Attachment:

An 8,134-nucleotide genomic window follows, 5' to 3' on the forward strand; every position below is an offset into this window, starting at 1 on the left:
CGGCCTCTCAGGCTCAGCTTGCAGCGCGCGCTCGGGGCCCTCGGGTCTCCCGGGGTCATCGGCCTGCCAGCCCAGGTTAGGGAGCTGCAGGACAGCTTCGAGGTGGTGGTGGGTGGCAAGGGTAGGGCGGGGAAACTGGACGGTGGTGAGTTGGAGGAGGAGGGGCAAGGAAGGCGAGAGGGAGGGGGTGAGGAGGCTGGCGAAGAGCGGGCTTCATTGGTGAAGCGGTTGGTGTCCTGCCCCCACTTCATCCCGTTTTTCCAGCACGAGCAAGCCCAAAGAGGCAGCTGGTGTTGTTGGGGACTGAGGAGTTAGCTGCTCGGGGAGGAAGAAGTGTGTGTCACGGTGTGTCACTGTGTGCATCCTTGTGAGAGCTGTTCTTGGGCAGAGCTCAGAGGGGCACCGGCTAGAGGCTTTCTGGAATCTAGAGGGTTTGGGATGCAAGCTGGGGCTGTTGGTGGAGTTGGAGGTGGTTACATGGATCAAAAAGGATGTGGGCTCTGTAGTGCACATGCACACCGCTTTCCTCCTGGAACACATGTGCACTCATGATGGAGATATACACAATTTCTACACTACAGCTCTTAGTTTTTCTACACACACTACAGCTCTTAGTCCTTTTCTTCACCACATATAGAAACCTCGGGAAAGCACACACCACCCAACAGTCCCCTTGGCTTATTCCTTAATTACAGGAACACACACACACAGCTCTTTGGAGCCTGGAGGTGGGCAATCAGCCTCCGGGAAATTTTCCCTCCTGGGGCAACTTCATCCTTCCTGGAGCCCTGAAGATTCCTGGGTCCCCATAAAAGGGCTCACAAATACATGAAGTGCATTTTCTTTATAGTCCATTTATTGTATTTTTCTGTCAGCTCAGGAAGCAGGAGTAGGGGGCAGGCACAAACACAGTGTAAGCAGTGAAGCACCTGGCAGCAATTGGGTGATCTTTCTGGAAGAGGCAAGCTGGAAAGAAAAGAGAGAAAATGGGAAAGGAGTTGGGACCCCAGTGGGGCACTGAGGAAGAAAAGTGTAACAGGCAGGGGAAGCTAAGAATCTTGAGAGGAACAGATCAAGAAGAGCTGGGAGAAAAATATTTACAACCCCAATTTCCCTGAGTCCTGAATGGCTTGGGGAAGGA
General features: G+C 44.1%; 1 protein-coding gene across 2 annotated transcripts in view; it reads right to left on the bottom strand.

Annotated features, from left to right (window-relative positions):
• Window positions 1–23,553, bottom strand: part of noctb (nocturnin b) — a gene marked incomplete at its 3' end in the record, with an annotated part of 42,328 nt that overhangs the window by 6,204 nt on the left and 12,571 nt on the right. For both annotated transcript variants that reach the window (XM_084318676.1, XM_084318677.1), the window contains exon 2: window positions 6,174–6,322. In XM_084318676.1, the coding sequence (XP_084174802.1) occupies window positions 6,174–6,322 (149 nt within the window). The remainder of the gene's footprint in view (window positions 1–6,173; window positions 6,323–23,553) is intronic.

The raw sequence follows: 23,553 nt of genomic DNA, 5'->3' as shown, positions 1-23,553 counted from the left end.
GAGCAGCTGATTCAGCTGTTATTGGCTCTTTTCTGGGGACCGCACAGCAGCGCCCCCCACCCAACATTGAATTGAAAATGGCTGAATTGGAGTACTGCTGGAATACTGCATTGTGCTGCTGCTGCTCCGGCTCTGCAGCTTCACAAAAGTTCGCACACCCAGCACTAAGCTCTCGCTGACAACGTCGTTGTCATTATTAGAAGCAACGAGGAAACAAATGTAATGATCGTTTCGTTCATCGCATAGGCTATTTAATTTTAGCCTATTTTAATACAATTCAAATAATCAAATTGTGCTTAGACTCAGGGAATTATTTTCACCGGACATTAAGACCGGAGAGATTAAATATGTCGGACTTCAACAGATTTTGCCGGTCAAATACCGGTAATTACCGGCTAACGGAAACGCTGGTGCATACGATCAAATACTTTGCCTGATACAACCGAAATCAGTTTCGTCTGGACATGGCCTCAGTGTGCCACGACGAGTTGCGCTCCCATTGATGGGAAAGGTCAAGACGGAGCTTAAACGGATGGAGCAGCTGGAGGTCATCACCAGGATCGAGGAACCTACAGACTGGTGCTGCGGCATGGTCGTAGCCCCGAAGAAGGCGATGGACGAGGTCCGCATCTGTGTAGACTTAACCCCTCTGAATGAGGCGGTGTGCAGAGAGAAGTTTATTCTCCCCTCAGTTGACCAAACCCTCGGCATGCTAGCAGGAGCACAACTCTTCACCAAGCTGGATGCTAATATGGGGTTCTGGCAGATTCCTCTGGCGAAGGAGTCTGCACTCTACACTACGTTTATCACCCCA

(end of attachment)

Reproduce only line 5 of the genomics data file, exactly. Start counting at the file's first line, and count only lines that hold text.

• Window positions 1–23,553, bottom strand: part of noctb (nocturnin b) — a gene marked incomplete at its 3' end in the record, with an annotated part of 42,328 nt that overhangs the window by 6,204 nt on the left and 12,571 nt on the right. For both annotated transcript variants that reach the window (XM_084318676.1, XM_084318677.1), the window contains exon 2: window positions 6,174–6,322. In XM_084318676.1, the coding sequence (XP_084174802.1) occupies window positions 6,174–6,322 (149 nt within the window). The remainder of the gene's footprint in view (window positions 1–6,173; window positions 6,323–23,553) is intronic.